The ‘X’ Factor

The ‘X’ Factor

Not sure if that it is registered tradename? In any case we are seeing more and more examples of customers who are being very successful in spite of the economic conditions and competitive situation. Seth Godin wrote in his book  ‘The Purple Cow’ that simply being good is not sufficient any more, you have to be truly outstanding to be noteworthy and success should follow. This book is an interesting, reiteration of things we probably already know but maybe chose to forget in favour of more pressing issues.

As an example, there is a UK drives company who make ‘Purple’ variable speed Testdrives which are aesthetically pleasing and easy to use, their success has been considerable over a relatively short period of time. We all know lots of other similar anecdotes and stories which give us the same message; sales gimmicks do not work, but a thoughtful appraisal of your chosen market and subsequent positioning of your product or service does.

Take variable transformers (Variacs) as an example, several years ago,  a UK distributor stated to sell these on a wide scale. Their units were relatively inexpensive  imports, but they do the job for most people.  Rather than stay and directly compete,  REO decided to concentrate solely on using our REOVAR range of variable transformers within a new range of  high quality AC and DC power supplies. These are used by companies who are serious about their testing requirements, from a reliability, operational and safety point of view and our margin and turnover is this sector has increased as a result.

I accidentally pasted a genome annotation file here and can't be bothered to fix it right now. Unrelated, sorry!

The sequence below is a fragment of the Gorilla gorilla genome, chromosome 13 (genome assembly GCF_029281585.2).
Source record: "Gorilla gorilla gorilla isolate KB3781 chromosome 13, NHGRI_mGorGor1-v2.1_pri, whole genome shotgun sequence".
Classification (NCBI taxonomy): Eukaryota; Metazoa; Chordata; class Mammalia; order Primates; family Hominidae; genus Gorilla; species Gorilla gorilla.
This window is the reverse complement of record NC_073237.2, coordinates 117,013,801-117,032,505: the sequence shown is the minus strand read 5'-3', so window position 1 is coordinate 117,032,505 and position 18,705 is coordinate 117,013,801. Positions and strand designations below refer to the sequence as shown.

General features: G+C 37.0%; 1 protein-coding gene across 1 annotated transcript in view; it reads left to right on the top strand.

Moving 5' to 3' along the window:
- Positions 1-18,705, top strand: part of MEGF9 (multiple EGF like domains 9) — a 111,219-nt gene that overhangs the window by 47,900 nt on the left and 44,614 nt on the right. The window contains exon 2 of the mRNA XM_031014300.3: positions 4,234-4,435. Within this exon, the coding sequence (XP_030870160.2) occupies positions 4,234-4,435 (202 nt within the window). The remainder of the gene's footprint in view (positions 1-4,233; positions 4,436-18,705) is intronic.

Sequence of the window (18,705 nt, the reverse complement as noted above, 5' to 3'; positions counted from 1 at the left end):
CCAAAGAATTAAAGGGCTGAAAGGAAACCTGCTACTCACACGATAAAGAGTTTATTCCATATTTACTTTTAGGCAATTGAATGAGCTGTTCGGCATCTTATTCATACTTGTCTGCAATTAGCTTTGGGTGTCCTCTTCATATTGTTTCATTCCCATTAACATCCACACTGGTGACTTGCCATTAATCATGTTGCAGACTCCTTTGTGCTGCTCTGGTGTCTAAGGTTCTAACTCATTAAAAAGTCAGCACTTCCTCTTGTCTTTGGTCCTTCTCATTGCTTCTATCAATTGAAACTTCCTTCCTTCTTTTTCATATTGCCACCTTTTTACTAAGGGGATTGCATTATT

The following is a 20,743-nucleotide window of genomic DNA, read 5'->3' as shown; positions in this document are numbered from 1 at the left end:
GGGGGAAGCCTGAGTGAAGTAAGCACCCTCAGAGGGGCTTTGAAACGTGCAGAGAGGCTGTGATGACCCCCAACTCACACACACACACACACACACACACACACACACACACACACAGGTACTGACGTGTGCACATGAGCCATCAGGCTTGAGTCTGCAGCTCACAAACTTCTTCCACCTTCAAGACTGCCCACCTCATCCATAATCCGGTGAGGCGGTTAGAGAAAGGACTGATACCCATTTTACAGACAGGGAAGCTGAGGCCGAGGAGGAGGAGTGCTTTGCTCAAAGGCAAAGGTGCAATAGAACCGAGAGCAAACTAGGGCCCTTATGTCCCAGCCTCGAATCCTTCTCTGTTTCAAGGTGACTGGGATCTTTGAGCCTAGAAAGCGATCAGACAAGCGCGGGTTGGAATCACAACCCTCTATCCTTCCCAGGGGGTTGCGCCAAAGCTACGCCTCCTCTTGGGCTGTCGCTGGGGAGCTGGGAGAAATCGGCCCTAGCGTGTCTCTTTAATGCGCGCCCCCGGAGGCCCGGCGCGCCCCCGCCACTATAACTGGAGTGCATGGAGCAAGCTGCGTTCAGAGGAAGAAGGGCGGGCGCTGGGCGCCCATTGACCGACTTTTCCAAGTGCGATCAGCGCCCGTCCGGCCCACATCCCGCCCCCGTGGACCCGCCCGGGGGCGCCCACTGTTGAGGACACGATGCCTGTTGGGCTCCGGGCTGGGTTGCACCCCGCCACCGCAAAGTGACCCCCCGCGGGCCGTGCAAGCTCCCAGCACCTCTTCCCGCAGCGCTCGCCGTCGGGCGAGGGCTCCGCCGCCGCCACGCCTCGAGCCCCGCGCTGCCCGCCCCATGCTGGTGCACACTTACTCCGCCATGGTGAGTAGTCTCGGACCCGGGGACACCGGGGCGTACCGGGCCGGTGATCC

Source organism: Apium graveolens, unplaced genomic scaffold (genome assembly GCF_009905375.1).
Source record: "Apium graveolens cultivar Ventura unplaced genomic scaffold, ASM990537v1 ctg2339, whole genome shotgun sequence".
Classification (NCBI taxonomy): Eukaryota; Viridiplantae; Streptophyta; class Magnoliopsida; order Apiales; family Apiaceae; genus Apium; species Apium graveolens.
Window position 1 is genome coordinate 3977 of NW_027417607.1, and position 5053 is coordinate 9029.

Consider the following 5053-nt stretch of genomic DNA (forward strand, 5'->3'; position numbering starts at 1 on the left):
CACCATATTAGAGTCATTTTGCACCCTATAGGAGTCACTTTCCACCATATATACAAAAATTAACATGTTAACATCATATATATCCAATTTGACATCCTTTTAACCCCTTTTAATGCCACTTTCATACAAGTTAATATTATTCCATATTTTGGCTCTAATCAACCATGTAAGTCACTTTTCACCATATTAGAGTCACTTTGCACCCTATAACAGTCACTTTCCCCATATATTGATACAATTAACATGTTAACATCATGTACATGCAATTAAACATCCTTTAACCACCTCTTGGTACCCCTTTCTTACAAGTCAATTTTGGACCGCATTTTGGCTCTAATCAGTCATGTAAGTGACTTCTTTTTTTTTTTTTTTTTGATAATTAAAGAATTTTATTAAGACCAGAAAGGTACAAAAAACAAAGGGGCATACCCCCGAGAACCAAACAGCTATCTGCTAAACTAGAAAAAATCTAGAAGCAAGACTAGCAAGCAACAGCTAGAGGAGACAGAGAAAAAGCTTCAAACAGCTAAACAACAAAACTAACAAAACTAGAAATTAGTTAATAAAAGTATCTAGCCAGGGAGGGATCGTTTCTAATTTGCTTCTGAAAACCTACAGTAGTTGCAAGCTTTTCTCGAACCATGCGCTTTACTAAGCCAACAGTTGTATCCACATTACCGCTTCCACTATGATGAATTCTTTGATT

We have a long way to go in order that all of our products and ranges have the mysterious purple factor, but the tradition of the company is built upon quality products for technically demanding applications and this has helped us achieve 85 years of business – will it be good enough for another 85 years?


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